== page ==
Electromagnetic Sensitivity is a controversial subject. While there are those who continue to deny its existence, there are just as many who attest to suffer from it.
While the naysayers like to proclaim it is "all in the head" of those who experience symptoms when exposed to certain types of electromagnetic frequencies, the truth is,those experiencing EHS (Electromagnetic Hypersensitivity) have history on their side.
Before explaining the history behind EHS, it is important to note that as of 2000 the Swedish Government has recognized EHS as a physical impairment. The British Government followed suit in 2009. Both these countries consider it to be a legitimate medical diagnosis and have taken steps to lessen overall exposure levels in their countries, specifically among the school children.
EHS is not new. In fact, it has been researched and understood by scientists and physicians since the 1950s. Back then, it had a different name. It was called Radio Wave Sickness and its sufferers were those who worked in plants that manufactured or operated microwave equipment.
Microwave radiation was discovered and used during World War II. It was first used by the Soviets who beamed microwaves at the US Embassy in the SSR, giving one American Ambassador Leukemia.
The Soviet Union first became aware of a problem when a large number of workers began to fall ill. These were workers who worked in plants that manufactured, repaired or operated microwave equipment. Others worked at radar facilities or TV stations. Still others worked in the manufacture of radiofrequency heaters and sealers, both items that were being used in the newly expanding tech industry.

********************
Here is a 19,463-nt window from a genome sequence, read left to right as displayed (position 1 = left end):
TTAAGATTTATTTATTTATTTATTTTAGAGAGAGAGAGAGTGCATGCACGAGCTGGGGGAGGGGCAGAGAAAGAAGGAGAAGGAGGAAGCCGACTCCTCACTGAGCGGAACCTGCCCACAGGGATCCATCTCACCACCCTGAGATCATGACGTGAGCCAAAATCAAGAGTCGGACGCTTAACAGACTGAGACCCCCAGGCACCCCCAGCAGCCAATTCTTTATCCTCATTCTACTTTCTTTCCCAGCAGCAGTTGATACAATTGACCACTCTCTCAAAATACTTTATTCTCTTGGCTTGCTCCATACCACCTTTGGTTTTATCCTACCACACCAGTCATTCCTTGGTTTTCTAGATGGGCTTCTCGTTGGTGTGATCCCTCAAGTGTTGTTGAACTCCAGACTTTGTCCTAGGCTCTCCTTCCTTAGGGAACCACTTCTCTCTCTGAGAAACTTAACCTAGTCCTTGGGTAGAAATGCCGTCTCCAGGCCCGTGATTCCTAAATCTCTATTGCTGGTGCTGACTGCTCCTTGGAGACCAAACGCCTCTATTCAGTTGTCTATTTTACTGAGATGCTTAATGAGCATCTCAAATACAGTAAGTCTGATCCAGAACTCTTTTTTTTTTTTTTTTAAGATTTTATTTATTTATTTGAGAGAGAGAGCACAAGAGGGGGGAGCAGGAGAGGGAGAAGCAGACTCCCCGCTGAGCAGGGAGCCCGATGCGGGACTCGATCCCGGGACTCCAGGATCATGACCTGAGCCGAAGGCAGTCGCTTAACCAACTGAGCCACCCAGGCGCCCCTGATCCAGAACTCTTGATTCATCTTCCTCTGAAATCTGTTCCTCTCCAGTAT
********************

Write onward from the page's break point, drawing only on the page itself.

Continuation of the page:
The workers started complaining of headaches, nausea, dizziness, fatigue, insomnia, muscle pains, memory loss, sexual dysfunction and even sensitivity to sunlight.
Many workers also complained of heart palpitations, stabbing pains in the heart region, shortness of breath, anxiety, depression and paranoia.
When these workers were examined by physicians, the doctors found physical symptoms being expressed. Many workers had poor circulation, resulting in blue toes and blue fingers. Others had excessive sweating, inability to detect odors, uneven pupil sizes, irregular heart beats, tremors, as well as unstable pulses and unstable blood pressure.
EEGs and EKGs showed consistent abnormalities and some sufferers even showed oxygen deprivation to the heart and brain.
At first, the Soviets called it an Occupational Disease and set about to determine the source. It was not long before the source of the problem was found to be the radiation these workers were being exposed to while at their jobs. The term Radio Wave Sickness was coined.
It is important to recognize that these workers back in the 1950s were only being exposed to microwave radiation during the work day. In addition, the levels of radiation these workers were exposed to were, in many cases, lower than the amounts of background radiation the average person is being exposed to today with the advent of cell phones, cell towers, wifi, Smart Meters, bluetooth, etc.
The many who continue to deny the existence of Electrical Sensitivity simply do not know their history. As the Russians found out almost 70 years ago, exposure to low levels of microwave radiation can, and in many cases does, make people sick.
Electrical Sensitivity is just a new name for Radio Wave Sickness.
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